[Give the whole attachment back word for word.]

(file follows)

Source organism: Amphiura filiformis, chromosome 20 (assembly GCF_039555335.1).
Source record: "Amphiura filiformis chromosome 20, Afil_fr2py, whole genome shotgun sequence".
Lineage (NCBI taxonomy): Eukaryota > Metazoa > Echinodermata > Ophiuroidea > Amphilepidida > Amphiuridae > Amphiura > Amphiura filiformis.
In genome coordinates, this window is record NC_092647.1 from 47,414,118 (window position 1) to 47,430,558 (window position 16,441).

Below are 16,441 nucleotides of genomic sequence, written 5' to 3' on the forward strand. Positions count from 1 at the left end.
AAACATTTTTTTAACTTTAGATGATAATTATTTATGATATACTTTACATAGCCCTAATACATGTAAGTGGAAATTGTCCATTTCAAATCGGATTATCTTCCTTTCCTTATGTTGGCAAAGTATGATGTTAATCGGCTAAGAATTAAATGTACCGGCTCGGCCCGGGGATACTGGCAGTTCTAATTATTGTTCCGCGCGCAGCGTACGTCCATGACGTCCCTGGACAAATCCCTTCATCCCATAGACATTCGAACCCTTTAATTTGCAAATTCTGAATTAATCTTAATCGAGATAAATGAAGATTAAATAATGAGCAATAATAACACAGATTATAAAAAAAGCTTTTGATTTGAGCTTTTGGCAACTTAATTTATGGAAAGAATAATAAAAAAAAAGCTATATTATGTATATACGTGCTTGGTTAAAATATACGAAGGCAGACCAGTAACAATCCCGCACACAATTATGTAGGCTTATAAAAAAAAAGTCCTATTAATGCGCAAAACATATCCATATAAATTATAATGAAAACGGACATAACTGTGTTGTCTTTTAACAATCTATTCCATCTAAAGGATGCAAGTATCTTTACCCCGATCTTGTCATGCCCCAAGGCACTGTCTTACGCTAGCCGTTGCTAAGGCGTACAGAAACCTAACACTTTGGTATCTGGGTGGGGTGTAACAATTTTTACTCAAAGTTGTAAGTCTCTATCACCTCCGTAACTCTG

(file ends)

Source organism: Amphiura filiformis, chromosome 20 (assembly GCF_039555335.1).
Source record: "Amphiura filiformis chromosome 20, Afil_fr2py, whole genome shotgun sequence".
Lineage (NCBI taxonomy): Eukaryota > Metazoa > Echinodermata > Ophiuroidea > Amphilepidida > Amphiuridae > Amphiura > Amphiura filiformis.
In genome coordinates, this window is record NC_092647.1 from 47,414,118 (window position 1) to 47,430,558 (window position 16,441).

Below are 16,441 nucleotides of genomic sequence, written 5' to 3' on the forward strand. Positions count from 1 at the left end.
AAACATTTTTTTAACTTTAGATGATAATTATTTATGATATACTTTACATAGCCCTAATACATGTAAGTGGAAATTGTCCATTTCAAATCGGATTATCTTCCTTTCCTTATGTTGGCAAAGTATGATGTTAATCGGCTAAGAATTAAATGTACCGGCTCGGCCCGGGGATACTGGCAGTTCTAATTATTGTTCCGCGCGCAGCGTACGTCCATGACGTCCCTGGACAAATCCCTTCATCCCATAGACATTCGAACCCTTTAATTTGCAAATTCTGAATTAATCTTAATCGAGATAAATGAAGATTAAATAATGAGCAATAATAACACAGATTATAAAAAAAGCTTTTGATTTGAGCTTTTGGCAACTTAATTTATGGAAAGAATAATAAAAAAAAAGCTATATTATGTATATACGTGCTTGGTTAAAATATACGAAGGCAGACCAGTAACAATCCCGCACACAATTATGTAGGCTTATAAAAAAAAAGTCCTATTAATGCGCAAAACATATCCATATAAATTATAATGAAAACGGACATAACTGTGTTGTCTTTTAACAATCTATTCCATCTAAAGGATGCAAGTATCTTTACCCCGATCTTGTCATGCCCCAAGGCACTGTCTTACGCTAGCCGTTGCTAAGGCGTACAGAAACCTAACACTTTGGTATCTGGGTGGGGTGTAACAATTTTTACTCAAAGTTGTAAGTCTCTATCACCTCCGTAACTCTG